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I use Settings.cs as centralized ini-like file. You know C# is a new generation high level language and I wonder does it allow -some how- including source files. In ASPX environment it would be possible, but how about WPF & Winform applications?

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Time to attend Security 101. –  leppie Jul 27 '11 at 12:22
C# is more than ten years old... =) –  J. Steen Jul 27 '11 at 12:24
OUCH!!! I bet you're coming from a PHP background... Use the Visual Studio settings designer and access your settings through Properties.Settings.Default.<SettingName>! –  Thorsten Dittmar Jul 27 '11 at 12:25
I wonder could I open settings file at where the app. deployed. Security what? It's my own machine & my own code... Plus my own curiosity. Thorsten Dittmar you are right, I used PHP ages ago :) –  Nime Cloud Jul 27 '11 at 13:46

2 Answers 2

up vote 3 down vote accepted

You probably want this:


In visual studio, click on settings.settings under your project in the solution explorer.

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any comment, why downvote? –  Vlad Jul 27 '11 at 12:24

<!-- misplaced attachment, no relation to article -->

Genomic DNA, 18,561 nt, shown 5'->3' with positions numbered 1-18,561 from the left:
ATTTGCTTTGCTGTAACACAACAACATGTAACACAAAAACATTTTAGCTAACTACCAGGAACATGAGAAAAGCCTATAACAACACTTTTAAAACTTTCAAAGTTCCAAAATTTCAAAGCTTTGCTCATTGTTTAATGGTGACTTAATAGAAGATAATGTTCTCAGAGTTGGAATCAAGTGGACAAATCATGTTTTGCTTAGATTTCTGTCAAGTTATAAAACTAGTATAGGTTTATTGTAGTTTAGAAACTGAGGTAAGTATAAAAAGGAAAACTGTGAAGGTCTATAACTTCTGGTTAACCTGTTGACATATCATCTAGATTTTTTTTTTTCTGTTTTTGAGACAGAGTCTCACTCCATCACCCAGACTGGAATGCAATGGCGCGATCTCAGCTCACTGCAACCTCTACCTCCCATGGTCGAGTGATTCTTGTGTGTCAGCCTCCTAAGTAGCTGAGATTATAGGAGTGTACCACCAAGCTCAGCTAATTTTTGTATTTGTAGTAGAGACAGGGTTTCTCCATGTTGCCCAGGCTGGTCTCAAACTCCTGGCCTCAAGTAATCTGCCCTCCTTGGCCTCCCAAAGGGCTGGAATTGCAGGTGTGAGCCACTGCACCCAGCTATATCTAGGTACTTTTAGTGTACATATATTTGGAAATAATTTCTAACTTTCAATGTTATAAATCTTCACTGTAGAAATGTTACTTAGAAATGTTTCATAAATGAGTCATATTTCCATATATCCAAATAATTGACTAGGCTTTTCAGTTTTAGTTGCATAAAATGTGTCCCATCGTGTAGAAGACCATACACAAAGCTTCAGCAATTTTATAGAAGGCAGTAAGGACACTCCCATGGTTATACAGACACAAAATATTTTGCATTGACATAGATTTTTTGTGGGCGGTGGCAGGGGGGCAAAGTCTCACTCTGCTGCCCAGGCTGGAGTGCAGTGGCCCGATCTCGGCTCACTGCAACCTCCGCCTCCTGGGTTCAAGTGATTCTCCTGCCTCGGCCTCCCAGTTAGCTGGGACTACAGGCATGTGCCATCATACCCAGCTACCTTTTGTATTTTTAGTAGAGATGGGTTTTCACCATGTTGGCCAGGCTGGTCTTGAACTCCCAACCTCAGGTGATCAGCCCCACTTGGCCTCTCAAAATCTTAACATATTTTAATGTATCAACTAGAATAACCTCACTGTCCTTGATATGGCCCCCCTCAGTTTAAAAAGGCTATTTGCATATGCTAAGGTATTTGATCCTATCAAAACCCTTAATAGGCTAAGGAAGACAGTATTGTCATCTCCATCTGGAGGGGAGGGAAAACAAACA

The answerer completely misread the question. I downvoted the 'incorrect' upvote. –  leppie Jul 27 '11 at 12:26
My +1 comes from the fact that the feature as the OP requests it opens wide possibilities for both bugs and security breaches. The settings service fulfills what the OP seems to want, and is both much more secure and error-proof. So I don't see any answerer's fault, except perhaps too heavy usage of telepathy. –  Vlad Jul 27 '11 at 12:26
@leppie How is this not a "centralized ini-like file"? –  Brian Gordon Jul 27 '11 at 12:31
@leppie: this is a matter of taste. In fact, I've seen a huge number of questions on this site, where the answerers needed to guess what is really asked for, and to suggest a way completely different from the one implied by the question. IMHO this site is for helping people, and answering not literally the question, but trying to understand what is really needed provides much more help. Anyway, the OP could take part in the discussion, too. –  Vlad Jul 27 '11 at 12:34

You can compile source files at runtime using CodeDom. You can read more about it here: http://support.microsoft.com/kb/304655

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If you do this, you're opening your application to a huge security hole. You've given people a way to execute abribrary code via your application, which I hope does not EVER run as anything but a non-privledged user –  Andy Jul 27 '11 at 12:30
@Andy This is probably not a problem in most client applications. –  Brian Gordon Jul 27 '11 at 12:47
I didn;t address in my answer to weather this is a good practice as a settings store. This however answered what he asked for. –  Variant Jul 27 '11 at 12:52
@Variant, While it's splendid that you've given them a helpful and worthwhile answer, it'd probably be good if you -did- note that it's not very good practice, as well. =) –  J. Steen Jul 27 '11 at 12:53
I agree as well, Applying this kind of solution should be made with extreme caution –  Variant Jul 27 '11 at 15:00

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